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How to Give the Best Impression During Video Conferences (Teams, Zoom, WebEx, GoToMeeting, Slack, etc.)

Many businesses have a wider reach than they ever did in the past. For example, you may need to source materials or consult with potential partners in different states or countries. In addition, advances in Internet connectivity, security and the recent COVID-19 pandemic have made it so that you might not need or want to meet clients in person or vice versa. Instead, video conferencing has become more prevalent, which comes with different requirements and societal expectations. The guide below offers best practices for these meetings.

1. Set the Stage Early

When preparing for an in-person business meeting, you likely planned to get to the location a little early to account for possible traffic. Even though the “commute” to a video conference is virtually nonexistent, you should still log in to the program early. 

While having reliable broadband internet prevents lags that could waylay meetings, you should ensure all updates have been made to the video call software. This also allows you to queue your presentation up and preview how you will look on the screen. 

Check that the lighting and background of the room you are in is appropriate. If you’ll be talking for a long time, consider grabbing a bottle of water to help you speak clearly throughout the meeting.

2. Project Confidence & Professionalism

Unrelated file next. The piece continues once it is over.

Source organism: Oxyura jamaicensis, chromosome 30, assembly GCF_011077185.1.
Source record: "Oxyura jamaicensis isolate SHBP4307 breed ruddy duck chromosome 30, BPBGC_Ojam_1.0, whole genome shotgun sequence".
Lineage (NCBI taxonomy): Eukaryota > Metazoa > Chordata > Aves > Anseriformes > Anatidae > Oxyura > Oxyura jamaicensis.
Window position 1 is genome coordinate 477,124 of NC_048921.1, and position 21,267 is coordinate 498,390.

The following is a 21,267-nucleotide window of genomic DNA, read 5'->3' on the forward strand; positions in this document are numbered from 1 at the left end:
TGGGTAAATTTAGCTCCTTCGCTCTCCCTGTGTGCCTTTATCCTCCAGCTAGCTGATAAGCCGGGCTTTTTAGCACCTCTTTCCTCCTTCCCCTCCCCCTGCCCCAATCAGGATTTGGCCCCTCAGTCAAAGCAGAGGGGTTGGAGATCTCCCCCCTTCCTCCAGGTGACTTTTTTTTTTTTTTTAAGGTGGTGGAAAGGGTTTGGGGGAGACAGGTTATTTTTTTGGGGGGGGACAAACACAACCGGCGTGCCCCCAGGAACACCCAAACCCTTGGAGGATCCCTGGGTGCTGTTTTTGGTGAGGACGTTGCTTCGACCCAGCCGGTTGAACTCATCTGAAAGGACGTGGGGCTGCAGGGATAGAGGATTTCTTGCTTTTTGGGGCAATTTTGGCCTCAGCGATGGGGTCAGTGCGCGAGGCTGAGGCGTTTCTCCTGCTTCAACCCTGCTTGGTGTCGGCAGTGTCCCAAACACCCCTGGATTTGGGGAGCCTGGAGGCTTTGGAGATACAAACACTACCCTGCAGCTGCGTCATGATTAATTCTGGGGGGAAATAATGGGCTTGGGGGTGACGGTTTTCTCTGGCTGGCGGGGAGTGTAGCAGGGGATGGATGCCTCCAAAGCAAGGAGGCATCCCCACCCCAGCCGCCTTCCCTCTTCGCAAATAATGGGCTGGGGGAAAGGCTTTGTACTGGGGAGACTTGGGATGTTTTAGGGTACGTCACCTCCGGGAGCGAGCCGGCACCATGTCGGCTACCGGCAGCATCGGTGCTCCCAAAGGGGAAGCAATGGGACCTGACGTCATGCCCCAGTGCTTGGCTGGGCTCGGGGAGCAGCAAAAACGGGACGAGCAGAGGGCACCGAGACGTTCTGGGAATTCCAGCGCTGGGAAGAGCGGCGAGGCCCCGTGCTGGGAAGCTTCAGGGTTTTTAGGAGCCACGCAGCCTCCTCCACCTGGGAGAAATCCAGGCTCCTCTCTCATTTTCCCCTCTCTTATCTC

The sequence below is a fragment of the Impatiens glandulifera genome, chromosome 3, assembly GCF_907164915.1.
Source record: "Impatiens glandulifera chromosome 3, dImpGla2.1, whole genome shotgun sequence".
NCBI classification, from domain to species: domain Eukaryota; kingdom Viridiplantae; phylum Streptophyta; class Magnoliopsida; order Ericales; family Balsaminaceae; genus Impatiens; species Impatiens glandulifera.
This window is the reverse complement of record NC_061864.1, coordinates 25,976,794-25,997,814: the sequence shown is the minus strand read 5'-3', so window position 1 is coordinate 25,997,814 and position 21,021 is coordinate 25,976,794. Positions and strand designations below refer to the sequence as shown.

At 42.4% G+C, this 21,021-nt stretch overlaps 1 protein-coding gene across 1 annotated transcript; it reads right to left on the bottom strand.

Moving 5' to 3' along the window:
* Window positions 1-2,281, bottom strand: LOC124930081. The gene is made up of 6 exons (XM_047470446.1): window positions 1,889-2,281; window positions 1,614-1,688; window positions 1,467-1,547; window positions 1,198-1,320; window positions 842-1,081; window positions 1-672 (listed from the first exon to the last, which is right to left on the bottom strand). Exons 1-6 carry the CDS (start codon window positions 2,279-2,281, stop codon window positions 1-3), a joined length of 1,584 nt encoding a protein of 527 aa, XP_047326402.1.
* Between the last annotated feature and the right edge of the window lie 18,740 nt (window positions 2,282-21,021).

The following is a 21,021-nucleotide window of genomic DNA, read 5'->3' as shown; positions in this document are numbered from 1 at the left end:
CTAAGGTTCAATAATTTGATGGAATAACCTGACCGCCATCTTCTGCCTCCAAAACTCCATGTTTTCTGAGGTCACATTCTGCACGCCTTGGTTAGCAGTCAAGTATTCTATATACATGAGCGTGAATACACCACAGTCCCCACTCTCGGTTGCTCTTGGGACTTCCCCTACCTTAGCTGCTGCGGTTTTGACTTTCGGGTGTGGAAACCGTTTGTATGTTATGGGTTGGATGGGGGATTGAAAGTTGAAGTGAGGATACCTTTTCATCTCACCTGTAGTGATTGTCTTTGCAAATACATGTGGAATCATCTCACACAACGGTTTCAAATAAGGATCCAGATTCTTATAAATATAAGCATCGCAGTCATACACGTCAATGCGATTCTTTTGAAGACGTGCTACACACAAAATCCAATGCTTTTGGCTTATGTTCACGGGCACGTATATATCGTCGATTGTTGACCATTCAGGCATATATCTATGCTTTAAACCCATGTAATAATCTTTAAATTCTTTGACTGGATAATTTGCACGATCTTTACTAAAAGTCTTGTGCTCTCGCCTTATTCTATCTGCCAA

Video conference calls may only display you from the shoulders up. However, you should make sure that you dress appropriately. Not only does this make you seem more credible to potential partners or clients, but it can put you in the right mindset, which can improve your posture. 

Make good eye contact with the other party. To help with this, push the computer back and adjust the camera before the meeting so that your eyes are 1/3 of the way down the screen. 

Shut down other applications or monitors that could be distracting. Give your contact 100% of your attention.

3. Drive Engagement

While video calls have many advantages, the setup can lend itself to less participation from the audience than an in-person meeting. However, it also has features that can boost involvement.

For example, you can share reports, PowerPoint, websites, quotes or video links directly with your audience so that they can better visualize the topic at hand and take notes on the downloaded presentation. If you are conducting an online training program for new staff members, being able to view the names of everyone in attendance on the screen enables you to ask them specific questions about the material. Praise intelligent questions and out-of-the-box thinking to encourage others to contribute the same.